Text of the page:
Ancient Survival and Modern Day Complexities

The more I teach others about persuasion, the more clearly I see the principles of influence as a survival tool. Not only did they help our ancestors live day to day, but they also help us deal with the complexities of life in this information-overloaded society in which we live.

Let’s consider the principles in relation to our ancestors.

Liking – One way to engage liking is through similarity. In ancient times someone who looked like you was probably friendly whereas someone who looked different might be an enemy. It became easier to trust those with whom you could quickly tell you had something in common.

Reciprocity – If someone helped you it would be wise to help him or her when the opportunity presented itself because you never knew when you might need his or her help again.

Consensus – There’s safety in numbers so it was probably a good survival bet to go along with the crowd instead of opposing it. If everyone was in favor of some action your optimal choice was to go along with the group or you’d find yourself ostracized.

Authority – We place a lot of confidence in those with superior wisdom and knowledge. It paid to go along with the leader’s direction because opposition could end your life in a multitude of ways. Consistency – To do what you promised would gain you favor most of the time. In turn you learned to rely on those with a track record of coming through as expected whether it was on the farm or on the battlefield.

Scarcity – When good opportunities, like food and drink, came along it was a wise choice to take advantage of the opportunity because you never knew if such an opportunity would come around again.

In the modern world we may not have life and death decisions very often but the principles help us keep our sanity. In my presentations I like to share a quote from William C. Taylor’s article Permission Marketing, which was written for the magazine Fast Company.

“This year, the average consumer will see or hear one million marketing messages – that’s almost 3,000 per day.”

Can anyone possibly take in 3,000 marketing messages every day, sort through them all, weigh the pros and cons and make the best rational decision? Of source not! You’d need a supercomputer to do that. But here’s a scary thought – Taylor’s quote is more than 25 years old! A more recent article on the New York Times, Anywhere the Eye Can See, It’s Likely to See an Ad, puts the number of daily marketing messages we’re exposed to closer to 5,000!

To help us deal with the complexities of modern life we use the principles of influence as mental shortcuts. They help us wade through all the noise and when we hear something that resonates with us quite often that’s all we need to make a quick, satisfactory decision.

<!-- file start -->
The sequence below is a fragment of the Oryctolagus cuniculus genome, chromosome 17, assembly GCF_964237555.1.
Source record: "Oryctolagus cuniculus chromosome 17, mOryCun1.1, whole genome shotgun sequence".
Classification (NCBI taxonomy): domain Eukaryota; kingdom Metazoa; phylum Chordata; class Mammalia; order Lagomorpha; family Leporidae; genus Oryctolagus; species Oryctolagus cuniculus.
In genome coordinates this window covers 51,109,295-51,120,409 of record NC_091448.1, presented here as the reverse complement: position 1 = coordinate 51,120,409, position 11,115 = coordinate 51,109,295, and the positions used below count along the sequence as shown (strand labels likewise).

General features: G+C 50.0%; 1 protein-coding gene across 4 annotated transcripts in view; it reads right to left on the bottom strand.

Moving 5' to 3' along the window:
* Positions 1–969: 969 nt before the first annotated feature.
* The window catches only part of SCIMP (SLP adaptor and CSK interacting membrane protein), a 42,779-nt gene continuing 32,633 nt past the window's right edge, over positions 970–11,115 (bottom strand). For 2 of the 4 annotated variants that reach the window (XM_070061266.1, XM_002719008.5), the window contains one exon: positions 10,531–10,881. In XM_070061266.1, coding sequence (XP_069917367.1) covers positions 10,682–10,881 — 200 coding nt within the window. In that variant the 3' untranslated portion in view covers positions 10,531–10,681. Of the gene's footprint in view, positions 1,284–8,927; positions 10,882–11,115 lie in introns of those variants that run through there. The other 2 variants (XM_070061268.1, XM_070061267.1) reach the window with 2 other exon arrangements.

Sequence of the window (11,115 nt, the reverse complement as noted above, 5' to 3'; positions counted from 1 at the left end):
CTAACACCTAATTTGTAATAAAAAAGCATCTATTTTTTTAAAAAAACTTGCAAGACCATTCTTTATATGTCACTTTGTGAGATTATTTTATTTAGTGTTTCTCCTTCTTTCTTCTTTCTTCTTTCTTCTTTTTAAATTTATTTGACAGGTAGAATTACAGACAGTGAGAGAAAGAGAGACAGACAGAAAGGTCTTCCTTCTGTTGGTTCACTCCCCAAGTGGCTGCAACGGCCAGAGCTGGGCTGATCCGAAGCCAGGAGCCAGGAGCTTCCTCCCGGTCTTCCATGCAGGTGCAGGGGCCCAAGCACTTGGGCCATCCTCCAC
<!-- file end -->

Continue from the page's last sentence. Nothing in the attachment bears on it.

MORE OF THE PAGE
Liking – A friend tells you the company they used to put in their new kitchen floor and after a few questions you like what you hear so you decide to call the company for a quote. That saves a lot of time because you don’t have to do a lot of research.

Reciprocity – You do something that’s helpful, something another person truly appreciates. You sense they appreciate you and believe you want the best for them. It’s only natural for him or her to say, “Yes” if you need their help in return. Now you’re building relationship.

Consensus – If everyone is doing it then it must be worth considering. After all, quite often the wisdom of the crowd is better than a few smart people. Therefore, best-selling items can usually be relied on over new products or services.

Authority – With the crush of modern life it’s easier to turn to accountants for our taxes, lawyers for legal questions and doctors for our health. We find it easier to pay these people for their expertise because it gives us time to focus on things we’re good at and things that are more important to us.

Consistency – As society becomes more inter-dependent we rely on each other. A big part of the reliability is banking on someone doing what they said they would. We may be more pleased with a “steady Eddie” worker over the person who sometimes does great work and other times does poor work or misses deadlines.

Scarcity – “Sale ends Sunday” is a classic. We don’t want to lose out on the possibility of a great deal so we get off the couch and get to the store before the end of the weekend. Much of the time this is an open door for us to get better deals.

So there you have a comparison of the principles of influence in ancient versus modern-day survival. They don’t explain all of human behavior but if you pay attention you’ll see they do explain an awful lot of why people do what they do. Look for ways to tap into them ethically and correctly and you’re sure to be a more effective persuader.

Brian Ahearn, CMCT®
Chief Influence Officer

Helping You Learn to Hear “Yes”.
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